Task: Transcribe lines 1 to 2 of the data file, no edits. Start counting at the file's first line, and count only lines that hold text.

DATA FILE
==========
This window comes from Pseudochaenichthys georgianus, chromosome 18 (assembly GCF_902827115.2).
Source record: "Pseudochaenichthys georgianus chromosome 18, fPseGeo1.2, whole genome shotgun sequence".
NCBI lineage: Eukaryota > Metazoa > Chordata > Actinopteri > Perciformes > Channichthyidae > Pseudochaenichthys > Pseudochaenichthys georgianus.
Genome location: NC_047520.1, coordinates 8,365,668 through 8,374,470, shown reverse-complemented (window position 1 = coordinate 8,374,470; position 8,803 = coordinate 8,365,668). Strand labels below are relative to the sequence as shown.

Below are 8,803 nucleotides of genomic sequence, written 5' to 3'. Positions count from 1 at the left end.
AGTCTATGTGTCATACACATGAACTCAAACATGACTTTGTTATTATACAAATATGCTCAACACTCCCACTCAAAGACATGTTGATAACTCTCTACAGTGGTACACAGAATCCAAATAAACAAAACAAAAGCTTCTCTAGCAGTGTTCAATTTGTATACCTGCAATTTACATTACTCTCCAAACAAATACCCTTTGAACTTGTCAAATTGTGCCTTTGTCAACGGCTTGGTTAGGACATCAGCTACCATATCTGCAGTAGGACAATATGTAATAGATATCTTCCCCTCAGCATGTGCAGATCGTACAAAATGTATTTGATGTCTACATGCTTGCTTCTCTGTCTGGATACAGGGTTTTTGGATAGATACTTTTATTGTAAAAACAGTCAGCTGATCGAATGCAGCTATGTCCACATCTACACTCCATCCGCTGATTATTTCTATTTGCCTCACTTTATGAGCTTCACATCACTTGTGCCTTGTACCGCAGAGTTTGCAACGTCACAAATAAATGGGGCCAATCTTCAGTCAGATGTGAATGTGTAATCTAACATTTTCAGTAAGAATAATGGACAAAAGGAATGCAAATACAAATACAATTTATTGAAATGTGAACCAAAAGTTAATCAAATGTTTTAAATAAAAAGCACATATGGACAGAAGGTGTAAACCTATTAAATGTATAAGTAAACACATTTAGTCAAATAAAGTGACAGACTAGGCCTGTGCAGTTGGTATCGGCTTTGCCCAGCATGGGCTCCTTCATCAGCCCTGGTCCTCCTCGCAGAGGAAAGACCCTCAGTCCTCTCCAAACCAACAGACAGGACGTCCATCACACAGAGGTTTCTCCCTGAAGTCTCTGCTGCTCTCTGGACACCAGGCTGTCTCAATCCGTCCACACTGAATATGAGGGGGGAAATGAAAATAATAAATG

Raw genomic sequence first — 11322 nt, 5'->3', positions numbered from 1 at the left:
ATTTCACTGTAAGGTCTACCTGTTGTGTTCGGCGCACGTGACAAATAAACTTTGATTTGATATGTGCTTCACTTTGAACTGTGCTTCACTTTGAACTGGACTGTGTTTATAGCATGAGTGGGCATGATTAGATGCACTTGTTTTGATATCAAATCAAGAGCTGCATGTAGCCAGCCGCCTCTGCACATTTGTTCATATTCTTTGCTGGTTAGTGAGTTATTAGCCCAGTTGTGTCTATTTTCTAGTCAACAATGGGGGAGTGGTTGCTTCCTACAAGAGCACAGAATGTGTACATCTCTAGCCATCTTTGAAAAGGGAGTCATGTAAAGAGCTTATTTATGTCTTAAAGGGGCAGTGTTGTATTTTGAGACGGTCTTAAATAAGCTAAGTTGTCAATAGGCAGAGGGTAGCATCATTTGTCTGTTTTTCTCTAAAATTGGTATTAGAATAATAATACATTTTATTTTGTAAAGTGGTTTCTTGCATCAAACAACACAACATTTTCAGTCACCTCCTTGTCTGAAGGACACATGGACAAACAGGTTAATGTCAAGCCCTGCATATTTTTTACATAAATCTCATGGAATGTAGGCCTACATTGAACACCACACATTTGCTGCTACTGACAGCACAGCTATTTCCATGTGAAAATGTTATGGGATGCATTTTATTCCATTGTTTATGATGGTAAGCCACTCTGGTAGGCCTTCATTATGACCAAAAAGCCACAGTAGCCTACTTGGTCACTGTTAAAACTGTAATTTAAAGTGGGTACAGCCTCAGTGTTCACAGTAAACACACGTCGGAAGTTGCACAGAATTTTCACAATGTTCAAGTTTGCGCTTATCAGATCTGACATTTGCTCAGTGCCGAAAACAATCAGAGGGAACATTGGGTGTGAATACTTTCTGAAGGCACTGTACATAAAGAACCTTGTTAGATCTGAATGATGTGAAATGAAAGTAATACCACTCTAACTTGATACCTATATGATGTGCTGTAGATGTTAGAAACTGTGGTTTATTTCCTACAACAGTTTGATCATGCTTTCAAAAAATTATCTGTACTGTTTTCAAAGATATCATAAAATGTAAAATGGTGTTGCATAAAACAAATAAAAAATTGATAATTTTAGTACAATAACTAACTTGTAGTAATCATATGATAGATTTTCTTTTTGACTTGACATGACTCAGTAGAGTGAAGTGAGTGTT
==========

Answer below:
This window comes from Pseudochaenichthys georgianus, chromosome 18 (assembly GCF_902827115.2).
Source record: "Pseudochaenichthys georgianus chromosome 18, fPseGeo1.2, whole genome shotgun sequence".